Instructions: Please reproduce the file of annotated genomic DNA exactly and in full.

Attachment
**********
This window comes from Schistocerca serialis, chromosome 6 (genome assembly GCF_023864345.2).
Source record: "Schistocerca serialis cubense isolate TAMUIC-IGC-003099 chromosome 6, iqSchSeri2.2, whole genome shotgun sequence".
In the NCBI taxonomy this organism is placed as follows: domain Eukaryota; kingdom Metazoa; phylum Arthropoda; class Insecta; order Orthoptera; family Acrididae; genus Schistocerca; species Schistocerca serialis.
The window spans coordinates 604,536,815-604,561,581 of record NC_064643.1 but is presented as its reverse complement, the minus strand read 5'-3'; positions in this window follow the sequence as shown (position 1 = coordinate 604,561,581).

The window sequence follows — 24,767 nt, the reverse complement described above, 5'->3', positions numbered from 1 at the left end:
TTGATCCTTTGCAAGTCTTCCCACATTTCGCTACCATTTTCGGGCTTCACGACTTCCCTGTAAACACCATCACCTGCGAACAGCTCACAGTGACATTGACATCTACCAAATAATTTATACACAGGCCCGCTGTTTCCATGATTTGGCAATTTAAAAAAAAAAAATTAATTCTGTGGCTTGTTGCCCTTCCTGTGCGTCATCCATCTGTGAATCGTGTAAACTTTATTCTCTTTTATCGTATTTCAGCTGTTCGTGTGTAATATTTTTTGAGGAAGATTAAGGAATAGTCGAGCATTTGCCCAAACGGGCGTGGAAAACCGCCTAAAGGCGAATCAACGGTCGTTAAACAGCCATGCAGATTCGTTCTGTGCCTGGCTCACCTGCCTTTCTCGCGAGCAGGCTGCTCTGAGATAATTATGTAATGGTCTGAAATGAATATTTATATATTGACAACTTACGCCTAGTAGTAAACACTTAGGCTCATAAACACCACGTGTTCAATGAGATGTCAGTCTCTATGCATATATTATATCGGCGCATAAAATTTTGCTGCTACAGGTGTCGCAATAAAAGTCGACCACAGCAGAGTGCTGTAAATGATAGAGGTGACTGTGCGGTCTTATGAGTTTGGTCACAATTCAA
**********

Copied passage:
This window comes from Schistocerca serialis, chromosome 6 (genome assembly GCF_023864345.2).
Source record: "Schistocerca serialis cubense isolate TAMUIC-IGC-003099 chromosome 6, iqSchSeri2.2, whole genome shotgun sequence".
In the NCBI taxonomy this organism is placed as follows: domain Eukaryota; kingdom Metazoa; phylum Arthropoda; class Insecta; order Orthoptera; family Acrididae; genus Schistocerca; species Schistocerca serialis.
The window spans coordinates 604,536,815-604,561,581 of record NC_064643.1 but is presented as its reverse complement, the minus strand read 5'-3'; positions in this window follow the sequence as shown (position 1 = coordinate 604,561,581).

The window sequence follows — 24,767 nt, the reverse complement described above, 5'->3', positions numbered from 1 at the left end:
TTGATCCTTTGCAAGTCTTCCCACATTTCGCTACCATTTTCGGGCTTCACGACTTCCCTGTAAACACCATCACCTGCGAACAGCTCACAGTGACATTGACATCTACCAAATAATTTATACACAGGCCCGCTGTTTCCATGATTTGGCAATTTAAAAAAAAAAAATTAATTCTGTGGCTTGTTGCCCTTCCTGTGCGTCATCCATCTGTGAATCGTGTAAACTTTATTCTCTTTTATCGTATTTCAGCTGTTCGTGTGTAATATTTTTTGAGGAAGATTAAGGAATAGTCGAGCATTTGCCCAAACGGGCGTGGAAAACCGCCTAAAGGCGAATCAACGGTCGTTAAACAGCCATGCAGATTCGTTCTGTGCCTGGCTCACCTGCCTTTCTCGCGAGCAGGCTGCTCTGAGATAATTATGTAATGGTCTGAAATGAATATTTATATATTGACAACTTACGCCTAGTAGTAAACACTTAGGCTCATAAACACCACGTGTTCAATGAGATGTCAGTCTCTATGCATATATTATATCGGCGCATAAAATTTTGCTGCTACAGGTGTCGCAATAAAAGTCGACCACAGCAGAGTGCTGTAAATGATAGAGGTGACTGTGCGGTCTTATGAGTTTGGTCACAATTCAA